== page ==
Mattis will tout international alliances during testimony

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Retired Marine Gen. James Mattis will tout international alliances and partnerships during his confirmation hearing Thursday for Defense secretary, according to his prepared remarks. 

“We must embrace our international alliances and security partnerships. History is clear: nations with strong allies thrive and those without them wither,” he is expected to say.  

The statement is somewhat of a departure from the rhetoric President-elect Donald Trump used on the campaign trail, where he called into question the value of alliances such as NATO. 

It’s also an indication that he stands firm on his own views and could act as a moderating force within the Trump administration, as some lawmakers and national security experts hope. 

{mosads}Mattis will also list strengthening alliances as one of his priorities, along with strengthening military readiness and reforming the Pentagon.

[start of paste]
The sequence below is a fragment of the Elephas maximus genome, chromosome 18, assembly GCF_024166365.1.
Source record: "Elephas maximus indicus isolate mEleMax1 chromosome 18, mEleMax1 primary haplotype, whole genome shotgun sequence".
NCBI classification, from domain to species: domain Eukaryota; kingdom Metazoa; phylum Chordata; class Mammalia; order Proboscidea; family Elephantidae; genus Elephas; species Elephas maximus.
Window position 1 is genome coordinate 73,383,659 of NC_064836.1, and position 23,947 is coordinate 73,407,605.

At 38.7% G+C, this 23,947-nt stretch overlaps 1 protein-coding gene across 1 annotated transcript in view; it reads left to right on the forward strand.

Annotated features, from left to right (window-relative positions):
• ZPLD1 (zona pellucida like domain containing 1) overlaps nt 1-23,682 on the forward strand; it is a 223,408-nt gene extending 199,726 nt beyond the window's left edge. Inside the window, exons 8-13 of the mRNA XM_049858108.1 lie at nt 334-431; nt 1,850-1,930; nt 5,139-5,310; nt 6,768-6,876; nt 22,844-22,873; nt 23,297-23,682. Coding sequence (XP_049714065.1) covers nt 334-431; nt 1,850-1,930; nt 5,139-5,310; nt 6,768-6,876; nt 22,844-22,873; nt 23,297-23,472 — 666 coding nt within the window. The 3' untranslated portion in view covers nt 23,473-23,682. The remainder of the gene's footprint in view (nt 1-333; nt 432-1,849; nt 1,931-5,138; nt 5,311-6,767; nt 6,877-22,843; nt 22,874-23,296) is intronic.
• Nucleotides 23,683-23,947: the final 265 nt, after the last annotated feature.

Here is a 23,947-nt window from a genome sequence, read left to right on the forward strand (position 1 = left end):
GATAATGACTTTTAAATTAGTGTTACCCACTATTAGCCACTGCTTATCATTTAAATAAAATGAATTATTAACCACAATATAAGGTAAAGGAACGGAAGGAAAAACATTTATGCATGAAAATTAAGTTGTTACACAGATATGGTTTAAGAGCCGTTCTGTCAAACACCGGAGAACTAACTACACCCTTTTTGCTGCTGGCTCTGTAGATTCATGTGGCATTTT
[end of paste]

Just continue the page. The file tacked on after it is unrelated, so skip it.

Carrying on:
“If you confirm me, my watchwords will be solvency and security in providing for the protection of our people and the survival of our freedoms,” he will say.

“My priorities as secretary of Defense will be to strengthen military readiness, strengthen our alliances in league with our diplomatic partners, and bring business reforms to the Department of Defense by instilling budget discipline and holding our leaders accountable.”

Mattis retired from the military in 2013 and entered the business world as a board member of General Dynamics and Silicon Valley startup Theranos. He resigned from Theranos earlier this month and will step down from General Dynamics if confirmed for the position.

Mattis will need a waiver from Congress exempting him from a law requiring a Defense secretary to be out of uniform for at least seven years.  

Some senators, however, are concerned about the waiver eroding the principle of civilian control of the military.

Mattis in his remarks will call civilian control a “fundamental tenet of the American military tradition” and speak about its importance.

“If the Senate consents and if the full Congress passes an exception to the seven-year requirement, I will provide strong civilian leadership of military plans and decisions,” he will say.

“I recognize under the Constitution it is the Congress that raises, sustains, and supports our armed forces through annual authorizations and appropriations,” he will add.

— This report was updated at 7:39 a.m.

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